WASHINGTON -- The legislative train of health care reform lurched out of the station on Tuesday as a key House subcommittee began debating a comprehensive proposal from Rep. Pete Stark, D-Calif.

Stark's proposal is just one of many, including President Clinton's plan, floating around Washington these days; there are surely more to come. And none of them will likely survive intact the assault that awaits them in a vast array of subcommittees.

Now that the health care debate has officially entered Congress, the challenge for biotechnology industry observers in the coming months will be tracking the fate of direct and indirect drug price control mechanisms as they appear, disappear and reappear in various guises through a succession of bills and proposals.

Stark, chairman of the Health Subcommittee of the Committee on Ways and Means, has kicked off a parliamentary process that is unprecedented in its scope and complexity. At least three committees of the U.S. House of Representatives have clear jurisdiction over health care reform: Ways and Means, Energy and Commerce, and Education and Labor. Meanwhile, two committees on the Senate side -- Finance and Labor and Human Resources -- have overlapping jurisdiction on the issue.

Before a health care reform proposal or bill even makes it to any of these five full committees, it will be hotly debated and probably rewritten by a subcommittee (see the following story for a list of committees and subcommittees with jurisdiction over health care reform). The tortuous process is a mystery to most Americans.

Committees and subcommittees are at the heart of the political and legislative process. They allow for an organized division of labor so that detailed and complex issues can be considered by small numbers of people before they are put before larger groups of legislators.

For example, Stark's proposal must gain the approval of a majority of the 11 members of the Health Subcommittee before it can advance to the full 38-member Ways and Means Committee. According to Chuck Ludlam, the Biotechnology Industry Organization's (BIO) vice president for government relations, it's uncertain whether Stark even has the votes to get his bill out of the subcommittee at this point. And even if he did, the bill could easily die from the blast of criticism and changes it will probably receive from the full committee.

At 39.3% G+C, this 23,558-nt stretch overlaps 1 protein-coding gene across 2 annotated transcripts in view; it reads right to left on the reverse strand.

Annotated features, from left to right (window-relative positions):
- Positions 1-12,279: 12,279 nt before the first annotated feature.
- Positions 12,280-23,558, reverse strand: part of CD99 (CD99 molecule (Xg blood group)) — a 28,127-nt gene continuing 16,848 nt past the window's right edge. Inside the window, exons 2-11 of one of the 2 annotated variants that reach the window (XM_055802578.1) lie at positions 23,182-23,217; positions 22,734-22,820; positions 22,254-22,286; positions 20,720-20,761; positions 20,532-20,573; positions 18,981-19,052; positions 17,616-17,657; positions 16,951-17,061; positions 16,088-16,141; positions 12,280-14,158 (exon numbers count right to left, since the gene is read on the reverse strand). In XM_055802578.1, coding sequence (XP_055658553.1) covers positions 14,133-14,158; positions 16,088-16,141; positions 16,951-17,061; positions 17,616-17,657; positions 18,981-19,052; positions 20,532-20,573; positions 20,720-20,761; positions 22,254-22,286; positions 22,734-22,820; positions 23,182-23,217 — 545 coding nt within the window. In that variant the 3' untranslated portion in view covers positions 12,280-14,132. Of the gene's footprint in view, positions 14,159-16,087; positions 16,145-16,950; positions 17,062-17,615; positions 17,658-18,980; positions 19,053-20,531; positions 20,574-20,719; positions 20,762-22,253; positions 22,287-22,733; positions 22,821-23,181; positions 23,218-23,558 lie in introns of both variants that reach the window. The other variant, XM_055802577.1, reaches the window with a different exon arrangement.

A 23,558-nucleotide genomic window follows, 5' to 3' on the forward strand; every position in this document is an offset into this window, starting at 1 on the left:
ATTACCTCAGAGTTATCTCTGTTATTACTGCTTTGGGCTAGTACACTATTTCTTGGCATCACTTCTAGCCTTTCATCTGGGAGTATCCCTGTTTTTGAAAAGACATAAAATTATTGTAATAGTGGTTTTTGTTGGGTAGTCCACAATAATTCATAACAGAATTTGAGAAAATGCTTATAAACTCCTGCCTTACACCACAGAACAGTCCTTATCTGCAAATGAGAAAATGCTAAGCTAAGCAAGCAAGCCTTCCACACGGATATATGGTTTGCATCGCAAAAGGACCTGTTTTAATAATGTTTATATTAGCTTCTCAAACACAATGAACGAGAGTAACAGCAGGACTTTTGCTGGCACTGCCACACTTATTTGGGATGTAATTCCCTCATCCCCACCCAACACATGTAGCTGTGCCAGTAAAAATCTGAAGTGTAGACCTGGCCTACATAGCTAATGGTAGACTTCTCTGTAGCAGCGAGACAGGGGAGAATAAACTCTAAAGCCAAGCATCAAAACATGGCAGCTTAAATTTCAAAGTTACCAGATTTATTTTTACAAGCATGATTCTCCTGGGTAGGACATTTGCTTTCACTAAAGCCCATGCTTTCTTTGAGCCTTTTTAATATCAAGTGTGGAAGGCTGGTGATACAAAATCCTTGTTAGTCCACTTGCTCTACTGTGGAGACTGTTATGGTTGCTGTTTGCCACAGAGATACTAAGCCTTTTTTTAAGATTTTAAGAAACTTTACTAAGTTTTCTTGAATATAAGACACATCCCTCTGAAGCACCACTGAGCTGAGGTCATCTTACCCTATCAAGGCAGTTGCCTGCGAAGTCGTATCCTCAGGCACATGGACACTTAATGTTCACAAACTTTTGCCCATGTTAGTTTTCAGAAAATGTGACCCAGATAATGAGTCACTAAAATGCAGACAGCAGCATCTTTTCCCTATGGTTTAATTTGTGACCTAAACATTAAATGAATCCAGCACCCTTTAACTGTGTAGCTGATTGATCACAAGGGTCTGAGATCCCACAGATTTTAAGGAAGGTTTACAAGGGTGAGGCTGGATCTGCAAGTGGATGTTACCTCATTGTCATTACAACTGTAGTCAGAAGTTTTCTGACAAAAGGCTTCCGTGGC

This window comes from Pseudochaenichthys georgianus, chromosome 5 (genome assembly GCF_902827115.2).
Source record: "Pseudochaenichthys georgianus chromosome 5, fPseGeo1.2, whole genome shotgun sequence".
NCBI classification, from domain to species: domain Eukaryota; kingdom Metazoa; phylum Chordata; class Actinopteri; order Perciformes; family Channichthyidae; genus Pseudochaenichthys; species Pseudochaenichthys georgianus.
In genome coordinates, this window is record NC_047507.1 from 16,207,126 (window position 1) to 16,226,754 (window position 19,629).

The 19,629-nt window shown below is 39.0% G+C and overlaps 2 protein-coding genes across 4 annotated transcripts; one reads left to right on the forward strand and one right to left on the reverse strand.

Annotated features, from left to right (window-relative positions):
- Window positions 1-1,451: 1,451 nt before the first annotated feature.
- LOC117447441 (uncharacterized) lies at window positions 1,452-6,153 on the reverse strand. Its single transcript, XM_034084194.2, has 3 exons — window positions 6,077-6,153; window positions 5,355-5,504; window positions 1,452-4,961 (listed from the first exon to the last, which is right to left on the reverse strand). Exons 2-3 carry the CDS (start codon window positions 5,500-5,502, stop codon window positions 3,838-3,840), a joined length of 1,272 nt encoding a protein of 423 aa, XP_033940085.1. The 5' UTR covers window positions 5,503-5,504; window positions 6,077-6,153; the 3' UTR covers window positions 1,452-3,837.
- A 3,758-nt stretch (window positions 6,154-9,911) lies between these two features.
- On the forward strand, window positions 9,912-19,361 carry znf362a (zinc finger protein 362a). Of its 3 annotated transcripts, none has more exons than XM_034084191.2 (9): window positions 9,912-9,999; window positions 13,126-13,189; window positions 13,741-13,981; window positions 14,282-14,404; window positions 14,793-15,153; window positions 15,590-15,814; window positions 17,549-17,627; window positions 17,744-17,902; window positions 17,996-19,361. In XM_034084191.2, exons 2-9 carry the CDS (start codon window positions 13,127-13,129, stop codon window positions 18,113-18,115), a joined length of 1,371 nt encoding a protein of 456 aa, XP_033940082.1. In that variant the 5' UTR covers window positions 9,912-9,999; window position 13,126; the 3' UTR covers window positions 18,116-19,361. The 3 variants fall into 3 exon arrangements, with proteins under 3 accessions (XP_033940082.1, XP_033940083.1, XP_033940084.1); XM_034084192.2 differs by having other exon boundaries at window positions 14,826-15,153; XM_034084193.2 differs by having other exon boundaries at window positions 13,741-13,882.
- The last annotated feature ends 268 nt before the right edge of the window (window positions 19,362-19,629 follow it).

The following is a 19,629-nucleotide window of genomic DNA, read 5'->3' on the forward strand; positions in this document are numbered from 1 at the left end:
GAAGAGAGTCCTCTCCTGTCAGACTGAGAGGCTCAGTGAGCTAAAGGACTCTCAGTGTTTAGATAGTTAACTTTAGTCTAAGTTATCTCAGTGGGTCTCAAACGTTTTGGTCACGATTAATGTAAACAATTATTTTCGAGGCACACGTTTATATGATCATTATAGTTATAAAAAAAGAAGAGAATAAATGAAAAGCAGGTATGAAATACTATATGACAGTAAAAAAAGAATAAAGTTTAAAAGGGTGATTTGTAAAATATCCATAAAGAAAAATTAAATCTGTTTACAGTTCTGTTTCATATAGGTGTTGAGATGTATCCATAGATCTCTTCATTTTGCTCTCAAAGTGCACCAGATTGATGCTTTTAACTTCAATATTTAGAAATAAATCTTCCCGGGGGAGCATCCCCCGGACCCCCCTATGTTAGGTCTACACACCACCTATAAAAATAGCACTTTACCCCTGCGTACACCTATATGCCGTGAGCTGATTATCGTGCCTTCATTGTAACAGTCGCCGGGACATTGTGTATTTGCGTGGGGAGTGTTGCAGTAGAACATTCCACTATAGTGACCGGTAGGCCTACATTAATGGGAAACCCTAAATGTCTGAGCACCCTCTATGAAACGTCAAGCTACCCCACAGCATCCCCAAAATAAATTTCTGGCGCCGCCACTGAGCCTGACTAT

Once a plan does claw its way out of a subcommittee to one of the full committees (or several of them at once), it is once again revised and approved. Finally, it goes before the full 435- member House. After more political wrangling, it is either passed or rejected. If passed, it is sent to the Senate side for a reinitiation of the entire process.

However, since both the House and Senate are working on health care reform bills, the more likely scenario is that the two bodies will have to hold a conference to reconcile their two different versions of health care reform. After a consensus bill is produced in conference, it will be sent to the president, who can sign it, let it become law without his signature or veto it.

At any point during this complex, Machiavellian process, individual provisions, such as a breakthrough drug committee to review the introductory price of drugs, can slip stealthily in or out of the legislation. And when it comes to price-control measures, which Ludlam said represent a potential stake through biotechnology's heart, the industry must be vigilant.

"We could win in both houses (the Senate and the House) and lose in conference. Or we could lose in both houses and win in conference," he said. In other words, it's not over 'til it's over.

Veterans of the legislative process say interested parties should keep their eye on core concepts, not specific plans. Forget Stark's or Clinton's plan; watch out for the fate of universal coverage, cost containment, alliances, employer mandates, benefit packages and caps on insurance premiums. Legislators will argue over which of these elements to include in any plan and how it should be implemented.

For the biotechnology industry, the structural and institutional manifestations of attempts at cost containment and the details of benefits packages (whether they will include a Medicare drug benefit and if it will be tied to required rebates, for example) will likely be the most relevant.

The other core concepts, which will doubtlessly generate controversy, may not have as much direct impact on the industry. For example, universal coverage could be a plus to biotechnology and pharmaceutical companies, bringing 37 million uninsured individuals into the health system as new potential customers. Mandates on employers to make sure their workers have insurance may have a limited impact on the industry since most biotechnology companies already pay for their employees' health insurance.

"The important thing for the industry in 1994 is that we resolve the health care reform debate one way or the other," said Ludlam. "We need a public death and burial of the issue because continued uncertainty is the worst thing that could happen."

-- Lisa Piercey Washington Editor

(c) 1997 American Health Consultants. All rights reserved.